I haven’t cried this much in a Starbucks since I had to work at one starting at 5 a.m. every day. It wasn’t so bad as long as the Seahawks won, and of course Howard Schultz visited.
But here in Missouri the first ‘bucks I visited after a dental appointment this morning had its wifi knocked out by lightning, and I know this isn’t a big deal but it is when you want to stream Missouri State baseball on ESPN+.
I wandered to a new one, a small building with the air conditioning cranked high and One Direction crooning over the speakers, and one of these things should have made me happier than I was.
Of course it’s uncouth to stream video in a coffee shop but I listened to the radio online, too, for nostalgia’s sake. Plus, the call was quite a bit better, even if a few pitches separated the streaming video and audio. The radio announcers even knew the players’ names.
Part of this baseball season I spent freezing in the Arctic, on purpose, but I tried to get to some games at Hammons once I returned to the Midwest. Sometimes this Bears team didn’t have as much punch as I wanted. Was it all the youngsters drafted in recent years? Their injured pitchers? At times it seemed like they’d fall behind and that was it. That didn’t seem right.
I saw the Blues play in Phoenix in December and they were just as flat. But they are still playing.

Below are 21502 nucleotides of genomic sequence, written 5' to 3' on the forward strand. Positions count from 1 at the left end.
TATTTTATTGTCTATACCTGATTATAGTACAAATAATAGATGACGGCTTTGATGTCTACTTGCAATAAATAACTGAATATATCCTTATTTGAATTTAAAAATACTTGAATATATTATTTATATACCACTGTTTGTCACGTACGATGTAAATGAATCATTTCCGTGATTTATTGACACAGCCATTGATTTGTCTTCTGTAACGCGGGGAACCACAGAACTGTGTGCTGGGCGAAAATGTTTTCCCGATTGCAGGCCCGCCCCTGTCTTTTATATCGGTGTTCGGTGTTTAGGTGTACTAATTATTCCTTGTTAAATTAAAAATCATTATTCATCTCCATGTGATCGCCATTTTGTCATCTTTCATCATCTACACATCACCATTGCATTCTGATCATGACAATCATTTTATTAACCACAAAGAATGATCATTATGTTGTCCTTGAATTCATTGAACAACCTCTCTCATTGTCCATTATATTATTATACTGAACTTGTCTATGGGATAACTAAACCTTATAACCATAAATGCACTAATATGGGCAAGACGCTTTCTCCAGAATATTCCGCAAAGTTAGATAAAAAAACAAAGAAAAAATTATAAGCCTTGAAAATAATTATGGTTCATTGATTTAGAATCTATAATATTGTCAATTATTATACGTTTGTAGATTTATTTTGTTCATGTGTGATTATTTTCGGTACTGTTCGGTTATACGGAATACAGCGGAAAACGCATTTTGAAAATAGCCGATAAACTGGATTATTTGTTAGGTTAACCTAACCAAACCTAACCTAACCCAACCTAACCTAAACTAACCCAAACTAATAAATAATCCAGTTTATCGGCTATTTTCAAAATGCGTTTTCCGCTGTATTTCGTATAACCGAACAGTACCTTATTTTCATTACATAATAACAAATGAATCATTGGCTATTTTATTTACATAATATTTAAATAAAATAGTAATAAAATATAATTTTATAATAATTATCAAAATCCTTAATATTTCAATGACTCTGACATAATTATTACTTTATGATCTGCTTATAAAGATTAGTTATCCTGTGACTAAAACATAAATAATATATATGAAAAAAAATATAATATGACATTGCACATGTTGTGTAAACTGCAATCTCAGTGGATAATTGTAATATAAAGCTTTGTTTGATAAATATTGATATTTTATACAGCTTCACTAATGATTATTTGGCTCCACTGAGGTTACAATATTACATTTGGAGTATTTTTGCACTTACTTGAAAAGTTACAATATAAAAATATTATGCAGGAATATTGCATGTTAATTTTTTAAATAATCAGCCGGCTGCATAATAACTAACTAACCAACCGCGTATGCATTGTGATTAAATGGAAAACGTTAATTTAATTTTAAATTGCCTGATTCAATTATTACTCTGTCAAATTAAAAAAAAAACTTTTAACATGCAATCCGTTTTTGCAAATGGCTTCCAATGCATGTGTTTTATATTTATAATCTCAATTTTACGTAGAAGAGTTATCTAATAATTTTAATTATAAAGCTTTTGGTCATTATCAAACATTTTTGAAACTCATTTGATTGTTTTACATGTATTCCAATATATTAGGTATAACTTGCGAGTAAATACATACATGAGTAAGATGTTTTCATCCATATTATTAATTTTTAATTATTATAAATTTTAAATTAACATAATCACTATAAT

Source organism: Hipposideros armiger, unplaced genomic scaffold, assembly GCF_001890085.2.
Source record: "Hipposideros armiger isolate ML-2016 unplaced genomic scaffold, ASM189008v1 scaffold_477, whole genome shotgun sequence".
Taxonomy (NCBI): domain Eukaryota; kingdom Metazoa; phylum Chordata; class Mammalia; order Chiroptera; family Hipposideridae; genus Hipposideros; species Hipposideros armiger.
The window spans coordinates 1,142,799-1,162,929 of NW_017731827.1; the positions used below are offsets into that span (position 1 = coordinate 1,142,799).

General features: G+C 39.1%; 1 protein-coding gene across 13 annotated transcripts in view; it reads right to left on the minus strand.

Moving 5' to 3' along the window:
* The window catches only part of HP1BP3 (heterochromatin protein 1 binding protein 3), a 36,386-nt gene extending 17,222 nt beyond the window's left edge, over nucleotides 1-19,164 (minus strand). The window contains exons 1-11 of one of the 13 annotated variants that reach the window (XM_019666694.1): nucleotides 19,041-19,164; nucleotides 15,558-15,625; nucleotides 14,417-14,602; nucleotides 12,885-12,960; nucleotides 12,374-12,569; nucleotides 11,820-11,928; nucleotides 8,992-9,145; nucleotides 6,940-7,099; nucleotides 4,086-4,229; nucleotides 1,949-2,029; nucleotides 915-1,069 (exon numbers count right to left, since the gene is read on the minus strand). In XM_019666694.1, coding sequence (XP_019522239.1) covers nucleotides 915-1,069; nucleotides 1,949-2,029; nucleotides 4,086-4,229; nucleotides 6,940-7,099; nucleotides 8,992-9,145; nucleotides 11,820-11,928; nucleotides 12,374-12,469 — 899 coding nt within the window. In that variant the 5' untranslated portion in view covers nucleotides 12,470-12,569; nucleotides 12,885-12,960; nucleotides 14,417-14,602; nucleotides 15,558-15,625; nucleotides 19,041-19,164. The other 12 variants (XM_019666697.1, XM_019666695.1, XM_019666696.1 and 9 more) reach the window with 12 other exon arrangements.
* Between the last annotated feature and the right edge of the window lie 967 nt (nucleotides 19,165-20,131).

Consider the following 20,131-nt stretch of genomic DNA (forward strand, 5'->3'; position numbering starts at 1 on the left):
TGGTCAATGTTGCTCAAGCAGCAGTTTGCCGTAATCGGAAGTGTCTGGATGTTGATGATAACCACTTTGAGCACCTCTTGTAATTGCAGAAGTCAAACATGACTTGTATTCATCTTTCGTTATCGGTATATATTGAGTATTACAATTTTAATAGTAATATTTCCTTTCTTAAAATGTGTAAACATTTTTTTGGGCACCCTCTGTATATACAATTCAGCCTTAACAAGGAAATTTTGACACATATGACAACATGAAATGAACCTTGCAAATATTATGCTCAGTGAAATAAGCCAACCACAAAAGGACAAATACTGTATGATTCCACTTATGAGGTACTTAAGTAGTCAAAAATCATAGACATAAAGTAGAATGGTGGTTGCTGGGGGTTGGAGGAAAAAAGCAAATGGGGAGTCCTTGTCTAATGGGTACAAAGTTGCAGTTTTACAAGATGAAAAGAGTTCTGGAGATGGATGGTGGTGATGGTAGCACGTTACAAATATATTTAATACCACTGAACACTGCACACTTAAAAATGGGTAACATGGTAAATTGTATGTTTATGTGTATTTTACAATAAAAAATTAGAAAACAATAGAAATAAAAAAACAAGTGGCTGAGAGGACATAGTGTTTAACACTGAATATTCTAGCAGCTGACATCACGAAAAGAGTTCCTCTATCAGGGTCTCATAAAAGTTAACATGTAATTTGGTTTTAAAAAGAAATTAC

The Bears, however, are not.
They finished their regular season in a familiar way.
But then came the play-in game in the Missouri Valley Conference tournament, which they won, and a 1-0 loss to the first seed, Dallas Baptist. I still couldn’t wrap my head around the Bears not being the first seed. Who was this team with its record-setting number of losses?
As I followed the Bears in grad school and the summers, I was always sad to see the final outs of the seasons, even if those ended in the Regionals or Super Regionals instead of the conference tournament as a six seed(!!).
I suppose losing makes you think of other days of sadness and confusion, and winning makes you think of better days ahead.
Still, I think of a senior pitcher whose pitching left me choked up as he threw nine strikeouts in his final regular season start.
Another senior, Jake Lochner, struggled, but his cheering section made me tear up, too.
It’s just a glimpse of these kids I have; a few messages on Instagram or a retweet. Maybe an interview like this or this in recent years. (They seem like kids because I recently turned 35. Luckily, like Pharrell, or all of my relatives, I do not appear to age.)
For some this is it:
just the thought brings tears to my eyes.
In their final game, against Southern Illinois, Missouri State rallied to score 4 in the bottom of the ninth before losing 10-9.
For many, now is the time for summer ball. For some, it’s “real” jobs. For a few, it’s professional ball.
For all, we each look ahead.
I can attest to the power of adaptation: for me it was traumatic brain injuries spurning career changes and grad school, and constant mental and physical work to keep my brain focused and my pace sure. I just got a letter published in the New Yorker and I’m hustling to sell photographs.
But changes are hard sometimes, and with transitions come fears and tears.
But gratitude, too.